Research has moved on too. In fact no longer is research into the damaging effects of cannabis the norm, instead research has turned to studying the effects of cannabinoids as treatment for a wide variety of medical conditions with some throwing up interesting results and positive findings. Research has been held back owing to the fact that cannabis is still classed as a schedule-1 drug which many scientific researches are finding as their biggest barrier in establishing possible uses for medical cannabis. Penny Whiting and her team at University Hospitals Bristol have conducted a leading study into treatment of a wide variety of ailments with some positive results. Taken from TIME Magazine: 
Whiting and her colleagues analysed 79 randomised trials, the gold standard in medical research in which volunteers are randomly assigned to take a cannabis-related product or a placebo. The studies evaluated marijuana’s ability to relieve a range of symptoms including nausea from chemotherapy, loss of appetite among HIV positive patients, multiple sclerosis spasms, depression, anxiety, sleep disorders, psychosis and Tourette syndrome. Most of the studies showed improvements among the participants taking the cannabinoid products over those using placebo, but in many, the scientists admitted that they could not be sure that the effect wasn’t simply due to chance since the association was not statistically significant.
In various other studies Modern research suggests that cannabis is a valuable aid in the treatment of a wide range of clinical applications. These include pain relief - particularly of neuropathic pain (pain from nerve damage) - nausea, spasticity, glaucoma, and movement disorders. Marijuana is also a powerful appetite stimulant, specifically for patients suffering from HIV, the AIDS wasting syndrome, or dementia. Emerging research suggests that marijuana's medicinal properties may protect the body against some types of malignant tumours and are neuroprotective. Not only this but scientists have confessed to only 'scratching the surface' into the possible uses of medical cannabis. It's clear that future studies are needed in abundance and that red tape preventing such studies should be at least in part removed to allow a better understanding of the drug. Looking beyond the science, anecdotal evidence has thrown up remarkable cases of cancer survivors and epilepsy reversal, such as the well documented story of Jayden in 2014 documentary 'Culture High':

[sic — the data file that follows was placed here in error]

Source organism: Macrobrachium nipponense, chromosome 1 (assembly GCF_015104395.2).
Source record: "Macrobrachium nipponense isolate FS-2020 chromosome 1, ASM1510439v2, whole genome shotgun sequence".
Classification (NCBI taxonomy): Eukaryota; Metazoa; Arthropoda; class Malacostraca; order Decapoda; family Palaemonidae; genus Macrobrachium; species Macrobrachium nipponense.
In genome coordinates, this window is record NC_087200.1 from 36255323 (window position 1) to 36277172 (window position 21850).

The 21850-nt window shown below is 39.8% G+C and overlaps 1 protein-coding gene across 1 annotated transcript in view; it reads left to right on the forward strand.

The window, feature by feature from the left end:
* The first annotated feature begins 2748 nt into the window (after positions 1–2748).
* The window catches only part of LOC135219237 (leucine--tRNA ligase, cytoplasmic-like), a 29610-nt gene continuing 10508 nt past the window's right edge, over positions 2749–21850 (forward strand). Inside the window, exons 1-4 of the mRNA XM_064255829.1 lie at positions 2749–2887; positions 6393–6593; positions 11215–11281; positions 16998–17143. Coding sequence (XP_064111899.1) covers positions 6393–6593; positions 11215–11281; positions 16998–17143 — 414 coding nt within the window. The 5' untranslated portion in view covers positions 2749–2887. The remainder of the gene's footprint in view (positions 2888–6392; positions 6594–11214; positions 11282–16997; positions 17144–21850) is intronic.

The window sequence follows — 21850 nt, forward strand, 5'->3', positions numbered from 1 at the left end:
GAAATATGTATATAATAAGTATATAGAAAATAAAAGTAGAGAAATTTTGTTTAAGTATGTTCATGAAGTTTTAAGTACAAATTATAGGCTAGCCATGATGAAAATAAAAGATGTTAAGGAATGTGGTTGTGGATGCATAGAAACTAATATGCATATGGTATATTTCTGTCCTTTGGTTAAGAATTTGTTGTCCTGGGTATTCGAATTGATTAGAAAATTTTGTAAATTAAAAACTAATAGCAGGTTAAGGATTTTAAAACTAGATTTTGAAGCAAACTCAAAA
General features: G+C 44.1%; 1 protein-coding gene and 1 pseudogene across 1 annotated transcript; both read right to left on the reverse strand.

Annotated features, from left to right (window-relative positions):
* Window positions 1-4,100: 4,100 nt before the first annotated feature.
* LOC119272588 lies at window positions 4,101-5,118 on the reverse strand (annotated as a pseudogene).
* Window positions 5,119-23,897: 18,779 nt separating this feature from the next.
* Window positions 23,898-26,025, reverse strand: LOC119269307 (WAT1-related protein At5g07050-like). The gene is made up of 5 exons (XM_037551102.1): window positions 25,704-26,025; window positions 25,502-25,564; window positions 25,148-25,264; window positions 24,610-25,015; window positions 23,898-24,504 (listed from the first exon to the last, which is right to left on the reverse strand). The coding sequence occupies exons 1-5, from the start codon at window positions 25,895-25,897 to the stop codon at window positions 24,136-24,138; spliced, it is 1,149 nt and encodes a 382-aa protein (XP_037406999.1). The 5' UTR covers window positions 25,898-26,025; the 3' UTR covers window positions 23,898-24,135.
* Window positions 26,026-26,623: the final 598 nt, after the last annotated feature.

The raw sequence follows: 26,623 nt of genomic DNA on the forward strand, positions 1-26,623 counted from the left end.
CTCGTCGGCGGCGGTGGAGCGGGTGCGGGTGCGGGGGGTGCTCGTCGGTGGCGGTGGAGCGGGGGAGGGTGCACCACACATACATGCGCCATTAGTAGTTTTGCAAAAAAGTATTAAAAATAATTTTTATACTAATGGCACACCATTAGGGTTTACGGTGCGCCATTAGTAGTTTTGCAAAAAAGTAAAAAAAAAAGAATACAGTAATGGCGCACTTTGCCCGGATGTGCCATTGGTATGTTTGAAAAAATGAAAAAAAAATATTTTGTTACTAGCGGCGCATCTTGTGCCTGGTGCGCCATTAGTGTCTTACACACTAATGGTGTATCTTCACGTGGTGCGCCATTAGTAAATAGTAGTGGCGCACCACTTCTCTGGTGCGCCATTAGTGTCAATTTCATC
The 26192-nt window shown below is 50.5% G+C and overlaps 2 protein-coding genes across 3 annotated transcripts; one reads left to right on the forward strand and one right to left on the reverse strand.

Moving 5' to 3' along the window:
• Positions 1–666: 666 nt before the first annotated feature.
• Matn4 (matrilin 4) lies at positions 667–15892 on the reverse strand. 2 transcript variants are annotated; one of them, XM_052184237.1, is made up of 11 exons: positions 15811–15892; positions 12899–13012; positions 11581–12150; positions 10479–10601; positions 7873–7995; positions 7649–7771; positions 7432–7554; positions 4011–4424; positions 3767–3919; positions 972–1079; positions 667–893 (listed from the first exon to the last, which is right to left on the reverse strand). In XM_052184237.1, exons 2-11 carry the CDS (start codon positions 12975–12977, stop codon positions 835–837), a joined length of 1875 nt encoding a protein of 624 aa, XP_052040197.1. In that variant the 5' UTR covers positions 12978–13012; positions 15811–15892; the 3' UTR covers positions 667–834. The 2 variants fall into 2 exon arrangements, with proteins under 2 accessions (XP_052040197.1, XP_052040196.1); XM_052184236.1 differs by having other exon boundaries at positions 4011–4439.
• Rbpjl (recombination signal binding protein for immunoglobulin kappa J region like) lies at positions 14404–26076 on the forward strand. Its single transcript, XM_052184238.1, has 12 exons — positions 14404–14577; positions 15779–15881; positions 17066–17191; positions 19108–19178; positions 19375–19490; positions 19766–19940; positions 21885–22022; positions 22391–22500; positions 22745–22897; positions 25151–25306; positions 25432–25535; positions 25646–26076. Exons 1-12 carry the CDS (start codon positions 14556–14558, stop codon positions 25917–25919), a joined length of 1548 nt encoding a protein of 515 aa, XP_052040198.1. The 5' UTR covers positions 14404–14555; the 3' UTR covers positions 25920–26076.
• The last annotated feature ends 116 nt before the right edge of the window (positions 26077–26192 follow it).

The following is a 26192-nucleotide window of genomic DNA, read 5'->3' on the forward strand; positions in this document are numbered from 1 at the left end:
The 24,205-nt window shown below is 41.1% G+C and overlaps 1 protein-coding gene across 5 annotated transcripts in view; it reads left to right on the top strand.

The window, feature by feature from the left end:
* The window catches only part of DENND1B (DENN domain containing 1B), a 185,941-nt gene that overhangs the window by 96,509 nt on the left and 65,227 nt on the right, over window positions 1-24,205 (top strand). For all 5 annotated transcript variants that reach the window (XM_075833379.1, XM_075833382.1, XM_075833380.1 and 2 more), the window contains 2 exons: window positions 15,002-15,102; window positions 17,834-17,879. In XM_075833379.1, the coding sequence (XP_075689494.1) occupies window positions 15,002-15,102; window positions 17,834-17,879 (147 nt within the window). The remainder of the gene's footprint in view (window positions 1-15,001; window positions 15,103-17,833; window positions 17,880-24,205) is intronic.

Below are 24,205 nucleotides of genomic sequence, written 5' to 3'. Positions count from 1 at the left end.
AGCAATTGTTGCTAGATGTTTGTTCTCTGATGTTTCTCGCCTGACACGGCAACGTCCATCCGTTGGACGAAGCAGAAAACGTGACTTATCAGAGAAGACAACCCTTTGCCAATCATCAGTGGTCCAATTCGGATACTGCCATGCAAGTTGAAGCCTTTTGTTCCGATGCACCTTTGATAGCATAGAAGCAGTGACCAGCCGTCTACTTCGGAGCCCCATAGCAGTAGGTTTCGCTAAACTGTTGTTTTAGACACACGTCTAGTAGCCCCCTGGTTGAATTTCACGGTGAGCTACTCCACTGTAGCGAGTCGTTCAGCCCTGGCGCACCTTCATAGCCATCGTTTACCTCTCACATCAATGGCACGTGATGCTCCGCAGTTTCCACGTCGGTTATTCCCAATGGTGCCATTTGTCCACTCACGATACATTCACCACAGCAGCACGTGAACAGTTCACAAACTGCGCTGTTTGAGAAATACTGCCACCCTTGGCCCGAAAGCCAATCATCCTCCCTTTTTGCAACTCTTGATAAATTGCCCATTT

Nothing can be more detrimental to health than death. The Mexican cartels are the biggest exporter of Cannabis worldwide and it is estimated that more than half of their revenue comes from the production and sale of Cannabis. As part of the global 'War on Drugs' the Mexican Government went to war with the cartels in 2006 and though no plausible figures suggesting a reduction in the export of cannabis exist, estimates set the death toll above 120,000 killed by 2013, not including 27,000 missing. As if that itself isn't ironic enough, out of approximately 30,000 weapons seized in drug cases in Mexico in 2004–2008, 7,200 appeared to be of U.S. origin, approximately 4,000 were found in ATF manufacturer and importer records, and 87 percent of those—3,480—originated in the United States. There are interesting noises to be heard implicating the American Government in arming certain Mexican cartels but that's a story for another day. Legalisation of cannabis would certainly go some way to eliminating high level trafficking and the violence associated with it.

Far from securing our health interests by keeping cannabis on the naughty list are they hindering progress in medical science? In times of austerity, tax increases, lower living standards are the Government failing to see the answer staring them in the face? The growth of economy, the surge in employment, the fall in crime could all lead to a new financial boom and increase their popularity with voters, tax-payers and the wider public. Loosening laws could see the construction industry thrive as hempcrete becomes an ever more viable, sustainable and eco-friendly building material. The possibilities, with the right management, really are endless. In the ever increasing void between the opinions of the public and Government there has never been a better time to seriously reconsider UK cannabis law. That time is now.